A Couple of Christmas Goodies
I found this at Mysterium Tremendum. It was too good, too appropriate, not to borrow:
by Mary Coleridge
I saw a stable, low and very bare,
A little child in a manger.
The oxen knew him, had Him in their care,
To men He was a stranger.
The safety of the world was lying there,
And the world's danger.
And then there's this from the incomparable Dr. George Grant, who is considering the familiar lyrics of The 12 Days of Christmas:
Who woulda thunk?
What is clear is that festive song praised the feasting and good will of the Yuletide season by detailing the gifts of Gospel. So for instance, instead of referring to a suitor, the "true love" mentioned in the song refers to the wooing suitor of Heaven: God Himself. The "me" receiving the gifts is symbolic of every covenant believer. The partridge in the pear tree is Jesus Christ, and in the song, He is symbolically presented as a mother partridge who feigns injury to decoy predators from her helpless nestlings. The pear tree itself is often portrayed in Medieval literature (as is the apple tree) of the means of grace by which the gifts of God are bestowed upon men and nations.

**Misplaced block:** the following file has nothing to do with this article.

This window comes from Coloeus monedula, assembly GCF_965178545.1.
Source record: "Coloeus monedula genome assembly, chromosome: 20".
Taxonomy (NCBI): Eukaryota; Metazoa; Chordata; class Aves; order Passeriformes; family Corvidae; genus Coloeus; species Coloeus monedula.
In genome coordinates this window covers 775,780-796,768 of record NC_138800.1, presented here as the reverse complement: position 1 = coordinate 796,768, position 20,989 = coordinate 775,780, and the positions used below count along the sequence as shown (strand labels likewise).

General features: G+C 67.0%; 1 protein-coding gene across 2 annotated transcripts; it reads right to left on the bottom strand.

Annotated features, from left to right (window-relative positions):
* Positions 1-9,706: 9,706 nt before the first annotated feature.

And so it goes throughout the whole song: the two turtle doves represent the Old and New Testaments; the three French hens are faith, hope and charity; the four calling birds are the four Gospels; the five gold rings are the Pentateuch, the five books of Moses in the Old Testament; the six geese a-laying are the six days of creation; the seven swans a-swimming are the seven gifts of the Holy Spirit; the eight maids a-milking are the eight Beatitudes from the Sermon on the Mount; the nine ladies dancing are the nine fruits of the Spirit; the ten lords a-leaping are the freedoms of the Ten Commandments; the eleven pipers piping are the eleven faithful disciples; the twelve drummers drumming are the twelve cardinal doctrines of the Apostles' Creed.
All in all, the song is a joyous reminder of all we celebrate this Christmas—from the crèche to the cross.